Tools for funders
7 Sep 2021
20 Oct 2020
26 Nov 2021
Collaboration, increased transparency and supporting communities were high on funders agenda in 2021
To help inform the work of funders across London, we’ve been asking our members where and what they fund. We’ve done this through our annual member audit, which was completed by 58% of our members (99 respondents). To map out how this is changing over time, we’ve also been looking at data from our 2020 members audit as well as the data from ‘After the Storm’ – a report we released in December 2020 which set out the priorities and challenges funders were thinking about at the time. Here is what we found (you can look at the data in more detail here).
What areas in London did funders invest in 2021?
While 57% said they can fund all London Boroughs, only 37% of respondents did fund all London Boroughs. The five most commonly funded boroughs from those who responded to our survey were: Tower Hamlets, Southwark, Islington, Hackney and Lambeth.
Comparing this to income deprivation rates within London boroughs, it’s clear that funding from our members goes to some of the most deprived boroughs in the capital
Comparing this to income deprivation rates within London boroughs, it’s clear that funding from our members goes to some of the most deprived boroughs in the capital – Tower Hamlets ranks as the most income deprived borough, with Hackney the third, Islington fourth, Southwark fifth and Lambeth the eleventh. While our data did not capture whether this is a deliberative strategy from funders, it is the case that funding are going to those areas where income deprivation are highest.
The five boroughs who were the least likely to be funded by our members were : Havering, Merton, Hillingdon, Bromley and Kingston upon Thames. Again, looking at income deprivation rates, Merton, Havering and Kingston upon Thames all rank relatively low on the most deprived London boroughs.
Looking at previous year’s audits Lambeth, Tower Hamlets and Islington are consistently funded by more funders whilst Merton, Havering and Hillingdon have remained cold spots.
The themes which most funders said they funded was ‘People and Communities’ (27%). Breaking this down, our findings show that children and young people were most likely to get funding (17%) within this area, followed by disability (12%), older people (12%), refugees and asylum seekers (12%), race and ethnicity (11%), women (11%), faith groups (7%). While our member audit from early 2020 shows that supporting different communities was already a priority pre-pandemic, this year’s audit shows increased funding to crisis, poverty, crime and justice.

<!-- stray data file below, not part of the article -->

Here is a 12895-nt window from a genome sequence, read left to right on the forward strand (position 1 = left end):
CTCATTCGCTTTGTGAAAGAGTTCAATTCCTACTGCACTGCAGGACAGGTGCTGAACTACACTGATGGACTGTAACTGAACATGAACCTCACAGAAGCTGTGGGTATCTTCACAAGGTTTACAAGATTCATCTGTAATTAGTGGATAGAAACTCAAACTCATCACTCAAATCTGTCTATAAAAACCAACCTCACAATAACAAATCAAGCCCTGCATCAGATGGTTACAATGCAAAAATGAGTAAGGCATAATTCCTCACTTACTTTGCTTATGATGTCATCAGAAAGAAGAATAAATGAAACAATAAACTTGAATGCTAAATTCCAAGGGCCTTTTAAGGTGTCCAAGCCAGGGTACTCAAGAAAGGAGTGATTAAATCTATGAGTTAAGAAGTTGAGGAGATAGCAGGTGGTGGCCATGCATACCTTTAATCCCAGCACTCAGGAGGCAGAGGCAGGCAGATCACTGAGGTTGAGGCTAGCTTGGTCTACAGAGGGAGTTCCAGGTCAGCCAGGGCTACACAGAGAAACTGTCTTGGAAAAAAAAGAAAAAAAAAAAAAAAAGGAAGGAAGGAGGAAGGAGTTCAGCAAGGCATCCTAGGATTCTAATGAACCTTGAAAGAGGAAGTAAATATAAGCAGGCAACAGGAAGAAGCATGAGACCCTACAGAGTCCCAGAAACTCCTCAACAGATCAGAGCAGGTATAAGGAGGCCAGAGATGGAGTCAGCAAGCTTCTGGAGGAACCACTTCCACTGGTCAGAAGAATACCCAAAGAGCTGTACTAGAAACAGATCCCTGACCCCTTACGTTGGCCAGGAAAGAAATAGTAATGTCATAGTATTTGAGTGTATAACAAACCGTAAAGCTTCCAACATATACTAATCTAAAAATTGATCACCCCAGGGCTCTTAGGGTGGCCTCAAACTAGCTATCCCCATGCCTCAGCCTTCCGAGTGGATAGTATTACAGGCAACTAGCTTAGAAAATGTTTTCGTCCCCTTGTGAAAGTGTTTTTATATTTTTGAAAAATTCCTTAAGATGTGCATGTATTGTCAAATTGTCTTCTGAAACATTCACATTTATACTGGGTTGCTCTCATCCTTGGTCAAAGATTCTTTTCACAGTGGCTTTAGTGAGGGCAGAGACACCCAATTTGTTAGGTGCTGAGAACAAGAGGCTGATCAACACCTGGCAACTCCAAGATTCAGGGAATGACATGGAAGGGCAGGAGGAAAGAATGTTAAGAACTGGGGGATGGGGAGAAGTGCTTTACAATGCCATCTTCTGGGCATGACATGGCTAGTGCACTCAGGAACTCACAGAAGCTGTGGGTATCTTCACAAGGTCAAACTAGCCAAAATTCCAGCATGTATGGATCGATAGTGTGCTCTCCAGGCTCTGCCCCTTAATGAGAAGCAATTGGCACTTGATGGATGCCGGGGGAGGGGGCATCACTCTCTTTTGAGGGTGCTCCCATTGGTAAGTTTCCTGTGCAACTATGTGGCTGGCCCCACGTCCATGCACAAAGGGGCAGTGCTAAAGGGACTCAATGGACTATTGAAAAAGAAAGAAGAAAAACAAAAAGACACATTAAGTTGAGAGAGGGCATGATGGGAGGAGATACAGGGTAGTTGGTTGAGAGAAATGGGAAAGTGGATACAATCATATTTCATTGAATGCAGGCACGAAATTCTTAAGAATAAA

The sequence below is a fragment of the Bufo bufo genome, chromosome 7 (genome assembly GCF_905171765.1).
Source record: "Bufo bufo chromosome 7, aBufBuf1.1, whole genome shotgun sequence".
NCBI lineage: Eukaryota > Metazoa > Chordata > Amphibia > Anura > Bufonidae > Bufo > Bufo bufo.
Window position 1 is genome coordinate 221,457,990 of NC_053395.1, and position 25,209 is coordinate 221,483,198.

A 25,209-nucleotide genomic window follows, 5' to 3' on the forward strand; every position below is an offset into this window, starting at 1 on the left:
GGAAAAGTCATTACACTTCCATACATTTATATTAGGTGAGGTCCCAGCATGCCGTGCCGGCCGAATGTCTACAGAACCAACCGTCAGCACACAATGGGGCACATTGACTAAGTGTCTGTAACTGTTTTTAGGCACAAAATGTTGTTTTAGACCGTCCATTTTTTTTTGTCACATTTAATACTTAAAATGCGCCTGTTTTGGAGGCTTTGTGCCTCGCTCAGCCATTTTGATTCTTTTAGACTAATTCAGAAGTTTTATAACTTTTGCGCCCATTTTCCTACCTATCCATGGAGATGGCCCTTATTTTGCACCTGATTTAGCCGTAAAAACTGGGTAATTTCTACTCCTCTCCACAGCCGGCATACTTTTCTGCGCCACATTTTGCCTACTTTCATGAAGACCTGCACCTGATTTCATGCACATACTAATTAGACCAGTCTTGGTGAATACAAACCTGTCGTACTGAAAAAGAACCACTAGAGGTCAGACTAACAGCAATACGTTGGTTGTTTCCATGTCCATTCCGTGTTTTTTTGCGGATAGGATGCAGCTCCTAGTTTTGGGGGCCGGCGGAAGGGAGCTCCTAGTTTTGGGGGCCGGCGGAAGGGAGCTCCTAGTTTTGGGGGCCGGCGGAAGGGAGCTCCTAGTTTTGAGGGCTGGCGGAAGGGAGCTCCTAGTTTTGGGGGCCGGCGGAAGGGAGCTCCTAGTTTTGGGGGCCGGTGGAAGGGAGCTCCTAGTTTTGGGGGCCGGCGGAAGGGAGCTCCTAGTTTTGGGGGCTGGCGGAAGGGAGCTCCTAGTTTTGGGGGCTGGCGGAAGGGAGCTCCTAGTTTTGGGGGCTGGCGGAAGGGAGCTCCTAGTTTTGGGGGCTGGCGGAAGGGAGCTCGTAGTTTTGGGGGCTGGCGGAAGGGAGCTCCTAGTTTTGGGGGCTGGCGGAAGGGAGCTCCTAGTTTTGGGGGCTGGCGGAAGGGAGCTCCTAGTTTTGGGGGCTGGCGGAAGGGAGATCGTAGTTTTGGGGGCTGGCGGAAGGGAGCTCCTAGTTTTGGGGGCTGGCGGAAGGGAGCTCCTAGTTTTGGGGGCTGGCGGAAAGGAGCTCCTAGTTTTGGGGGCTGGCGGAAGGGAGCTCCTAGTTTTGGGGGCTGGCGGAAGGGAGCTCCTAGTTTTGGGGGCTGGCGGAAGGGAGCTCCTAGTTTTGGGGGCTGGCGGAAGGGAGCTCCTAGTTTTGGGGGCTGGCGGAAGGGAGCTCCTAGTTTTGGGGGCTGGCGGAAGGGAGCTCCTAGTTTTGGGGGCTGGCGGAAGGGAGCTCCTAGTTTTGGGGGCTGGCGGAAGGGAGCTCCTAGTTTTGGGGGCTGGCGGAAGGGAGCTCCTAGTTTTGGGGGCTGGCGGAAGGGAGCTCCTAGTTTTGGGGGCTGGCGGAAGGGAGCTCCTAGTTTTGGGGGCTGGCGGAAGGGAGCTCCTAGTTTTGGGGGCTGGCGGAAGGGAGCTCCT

The findings from this year’s audit is also part of a wider trend we’ve seen through the London Community Response and ‘After the Storm’ – with funders focused on supporting those most affected by the economic and health impacts of covid in the last year.
The second area which is most funded by our members are ‘Crisis and poverty’ (15%). Again, breaking this down, the most commonly funded areas were homelessness (20%), followed by advice and advocacy (20%), unemployment, employment support (19%), hunger/ food banks (19%).
Fewest respondents funded housing provision (1%), general charitable purposes (1%), sports and recreation (2%) and research (2%).
Building on this data and the wider learning from coordinating funder responses to emergencies, we know that collaboration at pace and scale is possible
The member audit we carried out in early 2020 showed there was a strong appetite for funders to collaborate, with 70% saying they were ‘always interested’ in doing so. This interest was translated into real action once the pandemic hit, with 67 funders from across sectors coming together to support London’s communities collectively through and beyond the crisis through the London Community Response.
Looking beyond the immediate covid-19 crisis, it’s clear that this appetite for collaboration remains. This was reflected in our ‘After the Storm’ report published back in December 2020, which found that there was a desire to build on the collaboration from the London Community Response – by “aligning rather than pooling their funds, with mechanisms that reduce inefficiencies and help funders understand what their peers are doing”. A year on and with a large scale funder collaboration like the London Community Response partnership behind us, this year’s audit tells us the desire remains the same – with 71% of respondents saying they were ‘always interested’ in collaborating with other funders.
Building on this data and the wider learning from coordinating funder responses to emergencies, we know that collaboration at pace and scale is possible. We also know that the challenges facing London – from structural inequalities to the climate emergency – require long-term funder collaboration. On this basis, we’ve developed proposals for collaborative action for recovery, setting out why and how funders can collaborate beyond the crisis, you can read more about that here.
In our 2020 member audit, 33% of respondents said they shared their data using the 360Giving Standard – by 2021, this was up to 45% - suggesting that more funders are recognising the value that sharing their data has to make more grantmaking more informed and joined up.
We know from our own experience (and a steep learning curve during the pandemic) how important data is in driving decision making and adapting to changing circumstances. Indeed, data was critical in shaping the five funding waves of the London Community Response and the pro-bono support we received from our friends at DataKind UK allowed us to share what was happening with partners and narrow down the criteria for the next waves of funding.
We’re working on sharing our own data in an even more interactive way so stay tuned for more data details in the coming months